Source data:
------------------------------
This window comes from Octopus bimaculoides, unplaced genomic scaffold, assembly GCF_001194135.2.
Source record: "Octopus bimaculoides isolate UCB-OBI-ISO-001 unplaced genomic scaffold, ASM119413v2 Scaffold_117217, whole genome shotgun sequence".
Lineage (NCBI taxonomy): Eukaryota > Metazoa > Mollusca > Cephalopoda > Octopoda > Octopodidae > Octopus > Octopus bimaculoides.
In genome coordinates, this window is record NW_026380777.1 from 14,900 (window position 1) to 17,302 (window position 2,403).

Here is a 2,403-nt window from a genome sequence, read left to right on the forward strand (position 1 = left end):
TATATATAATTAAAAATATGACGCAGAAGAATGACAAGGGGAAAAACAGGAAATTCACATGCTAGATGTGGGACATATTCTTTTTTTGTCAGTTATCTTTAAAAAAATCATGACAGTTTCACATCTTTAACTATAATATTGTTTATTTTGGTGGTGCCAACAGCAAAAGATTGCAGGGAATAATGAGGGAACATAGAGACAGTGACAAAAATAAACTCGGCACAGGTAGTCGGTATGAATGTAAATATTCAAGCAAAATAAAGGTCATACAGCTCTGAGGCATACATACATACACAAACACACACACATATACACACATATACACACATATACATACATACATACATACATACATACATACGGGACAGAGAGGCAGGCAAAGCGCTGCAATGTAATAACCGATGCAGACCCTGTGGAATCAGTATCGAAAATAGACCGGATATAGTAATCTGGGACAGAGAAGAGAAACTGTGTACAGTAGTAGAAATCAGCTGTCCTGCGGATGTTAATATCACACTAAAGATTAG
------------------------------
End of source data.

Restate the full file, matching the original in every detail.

This window comes from Octopus bimaculoides, unplaced genomic scaffold, assembly GCF_001194135.2.
Source record: "Octopus bimaculoides isolate UCB-OBI-ISO-001 unplaced genomic scaffold, ASM119413v2 Scaffold_117217, whole genome shotgun sequence".
Lineage (NCBI taxonomy): Eukaryota > Metazoa > Mollusca > Cephalopoda > Octopoda > Octopodidae > Octopus > Octopus bimaculoides.
In genome coordinates, this window is record NW_026380777.1 from 14,900 (window position 1) to 17,302 (window position 2,403).

Here is a 2,403-nt window from a genome sequence, read left to right on the forward strand (position 1 = left end):
TATATATAATTAAAAATATGACGCAGAAGAATGACAAGGGGAAAAACAGGAAATTCACATGCTAGATGTGGGACATATTCTTTTTTTGTCAGTTATCTTTAAAAAAATCATGACAGTTTCACATCTTTAACTATAATATTGTTTATTTTGGTGGTGCCAACAGCAAAAGATTGCAGGGAATAATGAGGGAACATAGAGACAGTGACAAAAATAAACTCGGCACAGGTAGTCGGTATGAATGTAAATATTCAAGCAAAATAAAGGTCATACAGCTCTGAGGCATACATACATACACAAACACACACACATATACACACATATACACACATATACATACATACATACATACATACATACATACGGGACAGAGAGGCAGGCAAAGCGCTGCAATGTAATAACCGATGCAGACCCTGTGGAATCAGTATCGAAAATAGACCGGATATAGTAATCTGGGACAGAGAAGAGAAACTGTGTACAGTAGTAGAAATCAGCTGTCCTGCGGATGTTAATATCACACTAAAGATTAG